United States District Court, D. South Carolina
Mr. Jerome Fredrick Toney, Petitioner,
William L. Davis, Jr., Program Manager, Not Guilty By Reason of Insanity Outreach Clinic; State of South Carolina, Respondent.
J. GOSSETT, UNITED STATES MAGISTRATE JUDGE.
an action seeking habeas corpus relief under 28 U.S.C. §
2254. Petitioner is confined to a state institution based on
an order of civil commitment. Under Local Civil Rule
73.02(B)(2)(c) (D.S.C.), pretrial proceedings in this action
have been referred to the assigned United States Magistrate
respondent originally filed a response to the habeas petition
on June 14, 2016, moving to dismiss the petition for failure
to state a claim on which relief can be granted. (ECF No.
31.) The court issued an order pursuant to Roseboro v.
Garrison, 528 F.2d 309 (4th Cir. 1975), providing the
petitioner with an explanation of the dismissal procedures in
federal habeas corpus cases. (ECF No. 33.) The petitioner
filed a response in opposition to the motion to dismiss and a
supplement. (ECF Nos. 36 & 39.)
respondent has now filed an amended motion to dismiss in
response to the court's September 13, 2016 Order
directing the respondent's to clarify which parties he
represents in this case. (ECF No. 42.)
the court will consider the petitioner's response in
opposition to the motion to dismiss and supplement when it
considers the respondent's amended motion to dismiss, the
court will also allow the petitioner fourteen (14) days from
the date of this order to file a response to the amended
motion to dismiss with any material that the petitioner feels
is appropriate to oppose the respondent's motion, if he
of Motions to Dismiss
to dismiss can be filed pursuant to Fed.R.Civ.P. 12. Many
motions to dismiss are filed under Fed.R.Civ.P. 12(b)(6), in
which the respondent usually argues that the law does not
provide a right to relief for claims that a petitioner makes
in his case. Because motions to dismiss usually concern
questions of law and not questions of fact, the court
presumes as true the plausible facts of the petition for the
purpose of a motion to dismiss.
court decides a motion to dismiss on the basis of the
applicable law and pleadings, meaning the petition,
respondent's answer (if any), the exhibits attached to
the petition, documents that the petition incorporates by
reference (provided they are both undisputed and pertinent to
the pleaded claims), and materials of which the court may
take judicial notice. In some cases, the parties present
materials outside of the pleadings, such as affidavits or
declarations in support of or in opposition to the motion to
dismiss. If the court, in its discretion, considers materials
outside of the pleadings, the motion to dismiss is converted
to a motion for summary judgment under Fed.R.Civ.P. 56.
See Fed.R.Civ.P. 56(d).
Response to the Respondent's Motion/Return
filing in opposition to the respondent's motion and/or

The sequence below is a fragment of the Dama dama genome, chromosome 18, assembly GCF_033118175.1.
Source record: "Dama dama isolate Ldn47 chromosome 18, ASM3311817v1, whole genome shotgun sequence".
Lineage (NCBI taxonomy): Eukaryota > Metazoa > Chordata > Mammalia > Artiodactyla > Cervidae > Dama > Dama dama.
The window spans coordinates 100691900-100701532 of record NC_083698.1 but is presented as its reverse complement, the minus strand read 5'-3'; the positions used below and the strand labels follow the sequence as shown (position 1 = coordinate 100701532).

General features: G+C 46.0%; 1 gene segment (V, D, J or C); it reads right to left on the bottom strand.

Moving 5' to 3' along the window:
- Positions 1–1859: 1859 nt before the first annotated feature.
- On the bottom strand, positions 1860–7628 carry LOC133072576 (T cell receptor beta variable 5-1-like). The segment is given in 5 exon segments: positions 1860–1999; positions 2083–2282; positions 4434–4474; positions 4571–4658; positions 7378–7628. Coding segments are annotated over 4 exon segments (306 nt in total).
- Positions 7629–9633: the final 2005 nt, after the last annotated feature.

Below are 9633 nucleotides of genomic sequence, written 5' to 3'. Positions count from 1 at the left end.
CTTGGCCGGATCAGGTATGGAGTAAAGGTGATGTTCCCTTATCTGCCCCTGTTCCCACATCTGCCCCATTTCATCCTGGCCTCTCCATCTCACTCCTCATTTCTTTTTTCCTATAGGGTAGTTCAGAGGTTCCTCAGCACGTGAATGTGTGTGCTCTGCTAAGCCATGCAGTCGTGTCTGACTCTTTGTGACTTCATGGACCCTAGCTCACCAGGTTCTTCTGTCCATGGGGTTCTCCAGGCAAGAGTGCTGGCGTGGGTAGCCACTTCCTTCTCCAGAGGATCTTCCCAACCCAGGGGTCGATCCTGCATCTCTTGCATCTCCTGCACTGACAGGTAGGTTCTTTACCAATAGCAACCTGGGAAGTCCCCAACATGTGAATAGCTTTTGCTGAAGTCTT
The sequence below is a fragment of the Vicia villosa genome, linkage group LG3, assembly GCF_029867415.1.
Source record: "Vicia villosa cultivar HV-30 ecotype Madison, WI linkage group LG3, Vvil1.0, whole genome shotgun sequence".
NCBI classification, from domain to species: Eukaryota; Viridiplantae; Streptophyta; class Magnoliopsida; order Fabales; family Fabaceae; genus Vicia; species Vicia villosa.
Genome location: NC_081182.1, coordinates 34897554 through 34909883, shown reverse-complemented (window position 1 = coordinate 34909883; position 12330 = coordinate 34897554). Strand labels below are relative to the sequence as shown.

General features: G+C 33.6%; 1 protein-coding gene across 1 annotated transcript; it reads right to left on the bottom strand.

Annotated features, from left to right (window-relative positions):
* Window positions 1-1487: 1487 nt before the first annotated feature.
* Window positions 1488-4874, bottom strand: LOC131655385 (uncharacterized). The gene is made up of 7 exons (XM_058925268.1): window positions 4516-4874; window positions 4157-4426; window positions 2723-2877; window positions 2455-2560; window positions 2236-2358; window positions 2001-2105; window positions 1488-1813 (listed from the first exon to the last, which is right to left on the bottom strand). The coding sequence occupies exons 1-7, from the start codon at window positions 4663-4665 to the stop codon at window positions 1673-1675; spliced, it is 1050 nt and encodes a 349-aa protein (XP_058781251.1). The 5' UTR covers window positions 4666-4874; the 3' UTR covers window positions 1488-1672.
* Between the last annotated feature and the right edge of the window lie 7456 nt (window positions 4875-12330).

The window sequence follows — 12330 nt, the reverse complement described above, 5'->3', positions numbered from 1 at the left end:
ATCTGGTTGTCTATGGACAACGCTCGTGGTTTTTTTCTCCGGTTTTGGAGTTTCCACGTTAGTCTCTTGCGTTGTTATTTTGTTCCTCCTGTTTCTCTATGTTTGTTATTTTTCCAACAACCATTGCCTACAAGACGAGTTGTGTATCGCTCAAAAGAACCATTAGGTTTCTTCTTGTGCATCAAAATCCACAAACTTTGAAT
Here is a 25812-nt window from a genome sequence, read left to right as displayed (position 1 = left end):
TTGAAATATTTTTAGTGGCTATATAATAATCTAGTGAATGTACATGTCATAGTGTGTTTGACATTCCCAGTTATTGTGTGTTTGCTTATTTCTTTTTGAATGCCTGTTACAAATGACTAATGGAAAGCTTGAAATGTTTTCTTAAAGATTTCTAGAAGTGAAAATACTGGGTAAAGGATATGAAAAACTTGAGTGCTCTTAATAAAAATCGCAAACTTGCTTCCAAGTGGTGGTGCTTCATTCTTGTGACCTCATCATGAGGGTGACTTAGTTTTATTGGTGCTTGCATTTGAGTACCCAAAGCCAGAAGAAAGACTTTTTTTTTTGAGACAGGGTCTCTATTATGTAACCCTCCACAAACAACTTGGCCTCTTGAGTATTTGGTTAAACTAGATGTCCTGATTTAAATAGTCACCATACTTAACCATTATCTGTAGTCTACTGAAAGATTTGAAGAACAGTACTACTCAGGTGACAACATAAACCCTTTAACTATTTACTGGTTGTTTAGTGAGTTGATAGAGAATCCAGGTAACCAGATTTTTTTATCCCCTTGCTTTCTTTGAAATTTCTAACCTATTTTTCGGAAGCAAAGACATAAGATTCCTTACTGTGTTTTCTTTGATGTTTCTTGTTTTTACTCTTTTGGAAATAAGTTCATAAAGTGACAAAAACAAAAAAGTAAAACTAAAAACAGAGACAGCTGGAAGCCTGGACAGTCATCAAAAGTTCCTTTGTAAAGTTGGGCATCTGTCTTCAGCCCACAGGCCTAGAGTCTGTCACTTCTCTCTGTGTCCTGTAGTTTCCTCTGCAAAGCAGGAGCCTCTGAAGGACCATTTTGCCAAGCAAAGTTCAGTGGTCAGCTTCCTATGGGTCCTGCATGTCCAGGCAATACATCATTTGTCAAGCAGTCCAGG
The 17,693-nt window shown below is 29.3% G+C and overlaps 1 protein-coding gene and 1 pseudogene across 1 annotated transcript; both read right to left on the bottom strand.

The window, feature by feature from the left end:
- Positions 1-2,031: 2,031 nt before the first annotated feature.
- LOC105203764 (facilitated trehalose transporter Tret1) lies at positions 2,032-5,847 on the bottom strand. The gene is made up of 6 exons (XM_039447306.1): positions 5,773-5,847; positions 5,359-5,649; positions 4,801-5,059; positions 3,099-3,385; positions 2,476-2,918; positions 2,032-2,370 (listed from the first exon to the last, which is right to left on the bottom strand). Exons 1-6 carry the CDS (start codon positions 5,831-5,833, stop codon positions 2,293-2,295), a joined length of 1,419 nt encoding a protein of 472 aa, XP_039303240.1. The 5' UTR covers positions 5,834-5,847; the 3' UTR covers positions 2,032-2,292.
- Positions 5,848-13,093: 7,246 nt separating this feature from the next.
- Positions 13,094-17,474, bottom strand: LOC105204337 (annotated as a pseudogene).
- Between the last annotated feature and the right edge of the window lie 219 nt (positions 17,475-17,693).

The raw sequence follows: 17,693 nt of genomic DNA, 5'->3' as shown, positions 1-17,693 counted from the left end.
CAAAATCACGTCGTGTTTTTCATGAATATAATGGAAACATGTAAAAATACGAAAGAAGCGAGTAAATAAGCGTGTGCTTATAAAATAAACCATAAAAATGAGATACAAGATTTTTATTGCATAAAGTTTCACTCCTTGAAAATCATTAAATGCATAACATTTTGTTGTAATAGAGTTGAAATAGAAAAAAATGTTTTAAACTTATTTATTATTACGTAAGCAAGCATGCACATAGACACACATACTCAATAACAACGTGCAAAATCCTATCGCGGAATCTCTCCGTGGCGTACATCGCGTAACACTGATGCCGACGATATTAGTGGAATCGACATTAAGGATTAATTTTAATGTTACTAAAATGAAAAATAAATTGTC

return should be captioned either as “Response to
Motion to Dismiss” and should include the following:
(1) an explanation of your version of the facts, if different
from respondent's version of the facts; and (2) your
legal argument regarding why the court should not grant the
motion and end your case. Rule 56(c) requires that you
support your version of all disputed facts with material such
as depositions, documents, electronically stored information,
affidavits or declarations, stipulations (including those
made for purposes of the motion only), admissions,
interrogatory answers, or other materials. Your failure to
support facts in dispute with such material may result in the
court granting the motion. Any affidavits or declarations you
file in opposition to summary judgment must be based on
personal knowledge, contain facts admissible in evidence, and
be signed by a person who would be competent to testify on
matters contained in the affidavit or declaration if called
to testify about them at trial. The court will not consider
affidavits, declarations, or exhibits that are unrelated to
this case or affidavits or declarations that contain only
conclusory statements or argument of facts or law. If you
fail to dispute the respondent's version of the facts
with proper support of your own version, the court may
consider the respondent's facts as undisputed.
affidavits, declarations, or other evidence you submit to the
court must be made in good faith and the facts sworn to in
the affidavit or affirmed in the declaration must be true.
All affidavits and declarations submitted in this case are
submitted under penalties of perjury or subornation of
perjury. 18 U.S.C. §§ 1621 and 1622. If the court
finds that a party has presented affidavits, declarations, or
other evidence in bad faith or only to delay the action, the
court may order sanctions, payment of fees, or hold that
party in contempt of court.
IS SO ORDERED.
OF FEDERAL RULES OF CIVIL PROCEDURE Rule 12 and Rule 56
(effective December 1, 2010)
12. Defenses and Objections: When and How Presented; Motion
for Judgment on the Pleadings; Consolidating Motions, Waiving
Defenses; Pretrial Hearing
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